Top 10 Local Stories

Central Texas in 2005

Top 10 Local Stories
Illustration By Doug Potter

Or most of them, anyway. See the lists that follow for election highlights, media matters, and the police roundup.

1) For Whom the Road Tolls: They heard the state say all new highways have to be toll roads, so Central Texas obliged, provoking a firestorm that's lasted for much of 2004. At year's end, local leaders were poised to roll back some of the most controversial elements of the regional toll road plan, but not until the political damage had been done. A recall effort against three City Council members continues, the Lege has toll road reform on its (long) to-do list, and the state's highway strategy promises to be an issue in the 2006 governor's race.

2) The Train Finally Stops Here: After 19 years, Capital Metro finally has enough political capital to do what it was, in large part, created to do – build a rail-transit system serving the Austin metro area. While the plan approved resoundingly by voters in November struck many supporters as too tame, the A-Train at least opens the door for a Central Texas transportation system not entirely dependent on the automobile.

3) Hospital-izations: Local voters also finally approved creation of a Travis Co. hospital district – only to uncork a battle between the courthouse and City Hall over funding the new entity. Amid charges of city larceny and county ingratitude, the new district board had the thankless task of getting the thing up and running – a project still in progress – amid obvious signs that the local health care system is close to collapse.

4) Mueller's Perfect Landing: After 20 years of talk and eight years of action, the city and Catellus Austin consummated the largest real-estate deal in Austin history, the $1.3 billion redevelopment of the city's shuttered municipal airport. Among the players – speaking of hospitals – is Seton Healthcare Network, which basically got Children's Hospital as a gift from the city, but then repaid the favor with plans for a bigger, better facility anchoring the Mueller project.

5) Westward Ho!: The environmental wars shifted to the lawless hinterlands of western Travis Co., where new subdivisions are coming out of the ground faster than you can say "preliminary plat." The West Cypress Hills subdivision hammered pristine Lick Creek, and Little Barton Creek took a beating from the Shops at the Galleria project in Bee Cave. Much more is planned for out in the county, where regulatory oversight is virtually nonexistent. Aiding and abetting these endeavors is the Lower Colorado River Authority, an agency that's never rejected an invitation to extend water service to even the most environmentally sensitive areas.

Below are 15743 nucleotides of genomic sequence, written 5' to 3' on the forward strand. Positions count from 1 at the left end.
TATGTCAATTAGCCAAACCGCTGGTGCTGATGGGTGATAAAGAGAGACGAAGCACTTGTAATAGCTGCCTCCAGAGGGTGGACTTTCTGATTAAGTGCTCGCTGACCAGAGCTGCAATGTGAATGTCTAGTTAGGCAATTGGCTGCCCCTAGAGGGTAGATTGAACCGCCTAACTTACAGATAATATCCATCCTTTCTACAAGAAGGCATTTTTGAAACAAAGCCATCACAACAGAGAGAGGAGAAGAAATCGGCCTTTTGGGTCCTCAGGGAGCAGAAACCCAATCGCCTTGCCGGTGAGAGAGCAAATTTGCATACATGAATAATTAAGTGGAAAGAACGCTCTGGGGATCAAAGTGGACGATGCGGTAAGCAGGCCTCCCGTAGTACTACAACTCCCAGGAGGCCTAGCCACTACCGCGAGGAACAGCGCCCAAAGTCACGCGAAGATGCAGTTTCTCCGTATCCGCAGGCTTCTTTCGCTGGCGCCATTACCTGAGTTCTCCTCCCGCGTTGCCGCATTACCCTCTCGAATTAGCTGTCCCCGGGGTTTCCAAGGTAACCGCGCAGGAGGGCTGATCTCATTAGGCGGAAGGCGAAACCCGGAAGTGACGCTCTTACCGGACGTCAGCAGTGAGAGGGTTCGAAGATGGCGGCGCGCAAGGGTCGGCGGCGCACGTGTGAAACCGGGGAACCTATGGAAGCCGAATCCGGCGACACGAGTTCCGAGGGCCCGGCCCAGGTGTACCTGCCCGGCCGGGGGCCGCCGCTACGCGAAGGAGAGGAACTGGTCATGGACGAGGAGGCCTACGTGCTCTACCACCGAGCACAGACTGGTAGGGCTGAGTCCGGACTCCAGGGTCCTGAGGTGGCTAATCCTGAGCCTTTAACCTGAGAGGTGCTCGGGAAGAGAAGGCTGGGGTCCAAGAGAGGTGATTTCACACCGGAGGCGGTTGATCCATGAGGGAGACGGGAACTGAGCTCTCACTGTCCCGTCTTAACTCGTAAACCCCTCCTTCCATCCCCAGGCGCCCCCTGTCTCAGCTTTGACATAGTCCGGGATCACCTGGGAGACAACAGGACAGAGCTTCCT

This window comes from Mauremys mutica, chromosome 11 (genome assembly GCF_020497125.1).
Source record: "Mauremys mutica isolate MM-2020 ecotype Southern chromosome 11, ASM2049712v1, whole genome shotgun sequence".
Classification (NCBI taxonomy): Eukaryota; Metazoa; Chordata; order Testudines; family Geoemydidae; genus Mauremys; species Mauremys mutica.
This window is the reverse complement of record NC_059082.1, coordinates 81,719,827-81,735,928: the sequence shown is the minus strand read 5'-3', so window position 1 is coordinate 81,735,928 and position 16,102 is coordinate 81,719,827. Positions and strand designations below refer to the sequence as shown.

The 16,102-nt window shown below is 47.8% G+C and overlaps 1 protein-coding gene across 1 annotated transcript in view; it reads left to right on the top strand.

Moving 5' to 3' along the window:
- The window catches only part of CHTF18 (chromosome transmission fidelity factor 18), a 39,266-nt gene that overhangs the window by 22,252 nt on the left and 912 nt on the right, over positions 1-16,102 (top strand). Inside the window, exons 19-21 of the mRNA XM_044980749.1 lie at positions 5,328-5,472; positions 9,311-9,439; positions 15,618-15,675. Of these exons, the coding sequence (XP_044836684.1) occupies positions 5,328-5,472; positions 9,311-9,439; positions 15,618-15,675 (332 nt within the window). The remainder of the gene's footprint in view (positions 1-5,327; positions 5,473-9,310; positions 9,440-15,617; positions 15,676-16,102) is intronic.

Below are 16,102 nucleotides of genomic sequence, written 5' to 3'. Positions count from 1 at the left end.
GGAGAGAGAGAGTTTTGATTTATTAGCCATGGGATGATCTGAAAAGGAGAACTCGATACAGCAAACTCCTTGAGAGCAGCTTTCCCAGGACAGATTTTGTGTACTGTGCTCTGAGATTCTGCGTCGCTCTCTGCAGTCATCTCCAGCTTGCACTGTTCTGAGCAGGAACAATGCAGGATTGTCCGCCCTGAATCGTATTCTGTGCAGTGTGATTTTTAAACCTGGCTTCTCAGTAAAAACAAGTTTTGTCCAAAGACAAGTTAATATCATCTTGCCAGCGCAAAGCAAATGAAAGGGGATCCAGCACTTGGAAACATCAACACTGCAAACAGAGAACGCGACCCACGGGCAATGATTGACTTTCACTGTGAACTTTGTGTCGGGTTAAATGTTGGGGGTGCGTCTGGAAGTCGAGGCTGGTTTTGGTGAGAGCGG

6) Everyday Low/Lowe's Prices: As was the case in 2003, the term "big box" conjures two different but interrelated stories. One is a skirmish in the enviro wars, with star billing for Lowe's Home Centers, which spent all year fighting over its building projects in Sunset Valley and Bee Cave. The other is an economic story, with City Hall mangling its attempt to quantify the true cost to Austin of Wal-Mart and its ilk, and community advocates and independent businesses later coming in to sort out the pieces.

7) When the Music's Over: Turn out the lights for the Austin Music Network, everybody's favorite symbol of what they don't like (whatever that may be) about City Hall. After eight years and more than $5 million, the star-crossed network finally gave up the ghost – at least in its city-sponsored form – in September, as City Hall cut a deal with a private-sector partnership to reinvent Channel 15 as a for-profit music and arts channel.

8) As the BUNZ Crumble: Former hometown-biz star Schlotzsky's Inc. was turned upside down midyear with the dumping of CEO John Wooley and his VP brother, Jeff. With former airline executive Sam Coats taking the helm, the struggling deli chain bumped through bankruptcy court on its way to the auction block, where Odessa oilman Bobby Cox picked up its assets for $28.5 million – a fraction of Schlotzsky's value during the Nineties. Assuming all goes according to plan, Schlotzsky's will start the New Year as a privately owned company. Shareholders, alas, were left with nothing but the crumbs.

9) The Downtown Dominoes: One big piece of the city's long-cherished plans for reinventing Downtown – the new Austin City Hall – opened its doors in November. After high-profile invitations to private-sector dance partners, two more dominoes – the adjoining Block 21 and the old Seaholm Power Plant – are poised to fall soon. Combined with lots of new private projects, the dreams and fantasies of decades are actually turning into concrete.

10) The New West Campus: The Central Austin Combined Neighborhood Plan represented a watershed for the city's deliberate journey toward citizen-driven Smart Growth, mostly because of its University Neighborhood Overlay – a grand bargain wherein Birkenstock Belt neighbors traded massive increases in West Campus density for the right to keep their single-family neighborhoods stable. The UNO reverses decades of slow- and no-growth approaches to the UT area, offering the promise that students can once again actually live in a real campus neighborhood.

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